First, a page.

Self-hate does not equal beauty

Staff writer Lyn Jarrell speaks out against society’s glamorization of eating disorders


Jahlea Douglas

Freshman Lyn Jarrell is a first year staff writer on the Elkhart Memorial GENESIS staff. She specializes in opinion columns.

Lyn Jarrell, Staff writer

What makes a person beautiful? Is it their money? Their appearance? Their personality?

What exactly defines “beauty”? Who has the final say on it’s definition?

Social media stars blast photos of luxury vehicles and flash their designer clothing. They show off everything they have.

Beauty magazines promote people of skinnier sizes. They caption some of their covers with things like, “How to get healthy in only a few days” or “How I went from XXL to S in only a short amount of time” while projecting the image of their perfectly toned model for that month’s issue.

They add many articles about how to be “beautiful” and how to attract men or women. Beauty standards demand a thigh gap, big breasts, toned abs, tan skin, among other physical characteristics in order to be considered “beautiful.”

We see the models on t.v., online, in stores, everywhere, and we can’t help but compare ourselves to them. Do I have white enough teeth? Am I thin enough? Am I pretty enough? Our perception of what makes a person beautiful has warped into the perception that we must look, act or sound a certain way.

Insecurities appear, and we no longer feel good about ourselves. We begin to feel unworthy of love, of friends, of anything. ‘If I can’t be beautiful, no one will love me,’ is what we tell ourselves.

We feel obligated to diet, to buy the top beauty products, believing that spending $100 on make-up will somehow leave us waking up beautiful.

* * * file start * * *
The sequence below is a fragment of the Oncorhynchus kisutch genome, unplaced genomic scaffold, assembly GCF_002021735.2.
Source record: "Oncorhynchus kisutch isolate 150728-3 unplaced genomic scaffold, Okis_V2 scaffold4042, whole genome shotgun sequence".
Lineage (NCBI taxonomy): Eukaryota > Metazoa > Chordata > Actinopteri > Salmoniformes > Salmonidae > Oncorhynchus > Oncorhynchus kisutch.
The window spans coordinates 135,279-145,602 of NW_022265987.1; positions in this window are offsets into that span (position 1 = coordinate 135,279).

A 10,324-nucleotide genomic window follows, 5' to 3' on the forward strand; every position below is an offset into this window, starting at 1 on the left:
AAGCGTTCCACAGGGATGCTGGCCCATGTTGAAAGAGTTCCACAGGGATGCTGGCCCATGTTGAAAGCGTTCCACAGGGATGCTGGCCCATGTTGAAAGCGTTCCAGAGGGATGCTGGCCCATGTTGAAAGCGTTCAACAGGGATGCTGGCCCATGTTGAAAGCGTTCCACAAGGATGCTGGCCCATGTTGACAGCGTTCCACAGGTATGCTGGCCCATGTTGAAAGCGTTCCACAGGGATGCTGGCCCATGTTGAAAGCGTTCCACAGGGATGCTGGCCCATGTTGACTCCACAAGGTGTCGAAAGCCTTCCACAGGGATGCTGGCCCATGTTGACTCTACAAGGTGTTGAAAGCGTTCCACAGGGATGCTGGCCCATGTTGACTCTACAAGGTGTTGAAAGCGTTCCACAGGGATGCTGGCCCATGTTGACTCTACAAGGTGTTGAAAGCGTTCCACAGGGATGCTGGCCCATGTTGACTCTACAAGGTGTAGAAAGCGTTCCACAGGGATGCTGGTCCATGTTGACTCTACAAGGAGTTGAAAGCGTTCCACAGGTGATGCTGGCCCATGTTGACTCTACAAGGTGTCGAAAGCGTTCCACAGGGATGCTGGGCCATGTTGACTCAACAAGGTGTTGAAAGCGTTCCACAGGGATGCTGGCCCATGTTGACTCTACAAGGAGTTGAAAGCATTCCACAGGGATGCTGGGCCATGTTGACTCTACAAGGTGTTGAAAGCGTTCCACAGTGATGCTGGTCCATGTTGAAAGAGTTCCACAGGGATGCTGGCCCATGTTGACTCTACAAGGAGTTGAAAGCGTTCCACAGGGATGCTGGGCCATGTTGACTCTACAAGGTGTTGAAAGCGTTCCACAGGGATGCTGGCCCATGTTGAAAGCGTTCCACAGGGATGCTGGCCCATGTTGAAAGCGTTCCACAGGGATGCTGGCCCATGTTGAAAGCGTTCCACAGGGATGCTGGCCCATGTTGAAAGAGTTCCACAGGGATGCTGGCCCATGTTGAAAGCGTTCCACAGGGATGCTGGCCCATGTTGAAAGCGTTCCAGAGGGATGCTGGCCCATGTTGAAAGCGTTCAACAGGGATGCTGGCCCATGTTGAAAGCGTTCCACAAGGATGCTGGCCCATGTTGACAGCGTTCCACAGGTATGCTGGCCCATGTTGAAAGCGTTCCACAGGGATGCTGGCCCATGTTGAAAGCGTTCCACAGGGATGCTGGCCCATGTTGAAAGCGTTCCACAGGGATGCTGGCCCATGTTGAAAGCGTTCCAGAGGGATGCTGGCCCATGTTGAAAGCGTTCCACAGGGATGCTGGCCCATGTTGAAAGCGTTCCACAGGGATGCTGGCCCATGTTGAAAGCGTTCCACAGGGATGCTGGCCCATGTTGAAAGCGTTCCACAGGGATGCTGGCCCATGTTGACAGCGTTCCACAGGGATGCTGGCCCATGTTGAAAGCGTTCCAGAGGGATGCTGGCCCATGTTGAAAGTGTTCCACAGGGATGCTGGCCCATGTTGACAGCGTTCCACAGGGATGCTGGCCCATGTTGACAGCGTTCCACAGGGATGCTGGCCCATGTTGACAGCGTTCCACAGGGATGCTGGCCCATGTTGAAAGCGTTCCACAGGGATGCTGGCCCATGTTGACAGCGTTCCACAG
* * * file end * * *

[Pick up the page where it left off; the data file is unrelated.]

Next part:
Eating disorders seem to be the new trend, and self-hatred is the new norm. ‘If you don’t hate yourself, then you must be really conceited’ is what they tell us.

Being admitted into hospitals because you haven’t ate in a while, has become a desired outcome. Being told that you can only be considered “sick” with an eating disorder is if you developed an eating disorder while being thin to begin with.

But if you develop an eating disorder and weren’t thin to begin with, you become a ‘success story’. In some sort of sick and twisted way, eating disorders are praised these days.

Our society deems eating disorders as “interesting.” That it isn’t something that needs to be fixed, but it is something that should be promoted and encouraged.

Because there is definitely nothing “better” to do than fainting and throwing up. People who do suffer from eating disorders, and are choosing to get help, are now being discouraged.

This way of thinking is leading girls to believe that spending hours in the bathroom, staring at themselves in the mirror, pointing out their own flaws, hunching over the toilet bowl, spewing out last night’s dinner, and crying over the scale, is something to be proud of.

Destroying ourselves from the inside out is what is deemed, beautiful. Until you get that thigh gap or lose excessive weight, you must continue hating yourself.

That is what our society tells us. Because no one wants to fall alone, they decide to bring us all down with them. Breaking down each one of us, one by one we fall. It’s a cycle.

But, we shouldn’t have to hate ourselves to be considered beautiful. We shouldn’t have to compare ourselves to every good looking person we see.

We shouldn’t have to apologize for who we are, or for what we weigh.

The number on the scale does not define us. We are more than just a number.

We are worthy of love, and friends, and family.

We are interesting in our own ways. Why do we feel the need to break people down all the time? To discourage them, or to tear their self-confidence down to the lowest point they have?

Why can’t we all be considered beautiful? We are beautiful. We are enough. We should love everyone, not just those you deem “beautiful.”

We should be able to look into the mirror, and say to ourselves, ‘I am beautiful.’ and actually believe it.

The views in this column do not necessarily reflect the views of the GENESIS staff. Email Lyn Jarrell at [email protected].